Janice Shaw Crouse

In fact, overshadowing all the high points of the speech, unbelievably, the President virtually ignored the issues of the people who voted him into office. He spent about 30 seconds talking about getting an up or down vote on his judicial nominees. Otherwise, he “dissed” the social conservatives. In the conference call with conservatives the day before the speech, Karl Rove said that the 40-minute speech would be split half on domestic issues and half on foreign policy. Not so. Even the domestic issues that made the cut –– energy, budget, health care, immigration –– were framed with the Democrats in mind.

The theme of the President’s remarks was “hope and opportunity.” Conservatives had such high hopes for “their President.” This speech was an opportunity for him to make the case for the Iraq war –– briefly and powerfully –– and then move the nation beyond that quagmire to help the public see the bigger picture. In short, we hoped that he would be able to provide a view of the forest instead of a tour through the trees. The Democrat response –– which is usually a dismal exercise in futility –– was an example of what the President should have done. Senator Jim Webb (D-Virginia) gave an exceptionally well-crafted speech –– made even more powerful by his rich, deep voice and authoritative delivery –– that focused on the two pivotal issues where his party differs from the President’s –– domestic “economic disparities” and “faulty foreign policy.” Instead of a laundry list of policy formulations, Mr. Webb developed a persuasive and emotional argument for the liberal position on the two issues. Though his arguments were often flawed, the power of his delivery and the emotional impact of his rhetoric will be what people remember.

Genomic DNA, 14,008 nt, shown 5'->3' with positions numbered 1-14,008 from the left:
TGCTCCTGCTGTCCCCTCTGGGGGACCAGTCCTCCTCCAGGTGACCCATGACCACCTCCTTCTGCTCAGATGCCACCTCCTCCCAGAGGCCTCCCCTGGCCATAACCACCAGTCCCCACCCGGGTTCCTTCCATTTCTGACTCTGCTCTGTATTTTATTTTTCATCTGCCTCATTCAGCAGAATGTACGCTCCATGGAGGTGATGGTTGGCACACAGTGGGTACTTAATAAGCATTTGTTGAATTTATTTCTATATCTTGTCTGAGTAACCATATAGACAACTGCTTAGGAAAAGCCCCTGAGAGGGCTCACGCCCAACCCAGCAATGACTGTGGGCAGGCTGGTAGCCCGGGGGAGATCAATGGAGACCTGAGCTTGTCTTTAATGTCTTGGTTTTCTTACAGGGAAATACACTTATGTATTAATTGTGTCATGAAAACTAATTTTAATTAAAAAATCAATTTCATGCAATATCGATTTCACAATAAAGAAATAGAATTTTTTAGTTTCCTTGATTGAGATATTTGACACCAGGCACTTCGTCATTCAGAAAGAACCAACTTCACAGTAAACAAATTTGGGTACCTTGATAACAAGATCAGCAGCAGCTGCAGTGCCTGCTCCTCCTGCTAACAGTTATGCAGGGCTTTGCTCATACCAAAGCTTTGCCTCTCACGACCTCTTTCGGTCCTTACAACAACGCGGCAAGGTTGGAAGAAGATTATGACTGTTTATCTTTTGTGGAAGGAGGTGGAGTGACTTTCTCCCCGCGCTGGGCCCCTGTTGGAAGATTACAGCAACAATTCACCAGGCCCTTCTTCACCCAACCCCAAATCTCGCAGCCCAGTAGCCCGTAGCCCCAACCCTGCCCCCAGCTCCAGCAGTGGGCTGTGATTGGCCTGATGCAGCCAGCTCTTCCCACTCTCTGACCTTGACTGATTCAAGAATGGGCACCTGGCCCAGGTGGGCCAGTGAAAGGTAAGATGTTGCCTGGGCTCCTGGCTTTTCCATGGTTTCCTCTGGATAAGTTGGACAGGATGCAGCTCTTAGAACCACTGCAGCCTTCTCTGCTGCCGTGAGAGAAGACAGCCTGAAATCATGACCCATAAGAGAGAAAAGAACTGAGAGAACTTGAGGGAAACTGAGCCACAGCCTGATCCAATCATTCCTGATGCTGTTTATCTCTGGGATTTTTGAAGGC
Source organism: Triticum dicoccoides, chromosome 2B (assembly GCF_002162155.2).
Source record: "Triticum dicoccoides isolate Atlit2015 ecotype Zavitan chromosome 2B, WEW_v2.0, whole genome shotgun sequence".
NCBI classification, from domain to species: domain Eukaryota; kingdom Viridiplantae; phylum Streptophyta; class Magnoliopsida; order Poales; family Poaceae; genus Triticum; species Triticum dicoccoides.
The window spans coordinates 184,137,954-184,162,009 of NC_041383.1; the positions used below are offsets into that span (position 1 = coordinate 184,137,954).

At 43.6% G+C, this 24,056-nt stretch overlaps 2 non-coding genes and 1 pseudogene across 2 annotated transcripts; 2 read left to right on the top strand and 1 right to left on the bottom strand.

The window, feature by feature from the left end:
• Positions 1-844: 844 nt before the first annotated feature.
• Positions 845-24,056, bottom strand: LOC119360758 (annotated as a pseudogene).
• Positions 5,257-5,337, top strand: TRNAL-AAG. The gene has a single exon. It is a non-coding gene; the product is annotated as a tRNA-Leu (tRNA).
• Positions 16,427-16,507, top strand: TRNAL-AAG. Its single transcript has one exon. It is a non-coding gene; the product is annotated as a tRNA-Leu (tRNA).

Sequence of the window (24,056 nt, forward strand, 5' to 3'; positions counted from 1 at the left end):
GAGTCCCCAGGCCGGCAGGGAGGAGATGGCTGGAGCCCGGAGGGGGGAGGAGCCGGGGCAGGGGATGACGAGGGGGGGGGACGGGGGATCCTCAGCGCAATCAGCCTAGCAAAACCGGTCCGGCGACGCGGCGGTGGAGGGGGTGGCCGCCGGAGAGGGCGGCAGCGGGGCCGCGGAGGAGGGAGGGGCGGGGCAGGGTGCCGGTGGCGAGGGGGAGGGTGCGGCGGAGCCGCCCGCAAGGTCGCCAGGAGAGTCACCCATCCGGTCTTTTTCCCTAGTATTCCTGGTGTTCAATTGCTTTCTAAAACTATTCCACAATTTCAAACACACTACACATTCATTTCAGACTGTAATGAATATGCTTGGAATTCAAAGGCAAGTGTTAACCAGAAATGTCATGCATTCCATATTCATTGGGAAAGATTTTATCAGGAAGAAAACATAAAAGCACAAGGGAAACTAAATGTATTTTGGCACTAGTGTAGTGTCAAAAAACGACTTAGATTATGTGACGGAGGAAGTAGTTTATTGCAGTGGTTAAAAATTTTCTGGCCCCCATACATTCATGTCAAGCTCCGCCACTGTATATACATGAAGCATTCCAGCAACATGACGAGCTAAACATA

The President had an opportunity in this speech to recapture the confidence and trust of the American people. That should have been his top priority. There were sections of the speech that developed strong, persuasive arguments. There were parts of the speech where he came through as thoroughly “presidential.” He scored points at the outset by his courtesy and graciousness to the Speaker. He scored points by his obvious strength in defense of his decisions regarding the war and his openness about the difficulties we face in that war. He ended with moving tributes to ordinary Americans who have done extraordinary things. The President’s recognition of their accomplishments embodied the spirit of our nation and reminded us of our resilience and potential. Only time will tell whether the President succeeded in convincing the public to take heart and believe again in the hope and opportunity of America.

Janice Shaw Crouse

Janice Shaw Crouse is a former speechwriter for George H. W. Bush and now political commentator for the Concerned Women for America Legislative Action Committee.
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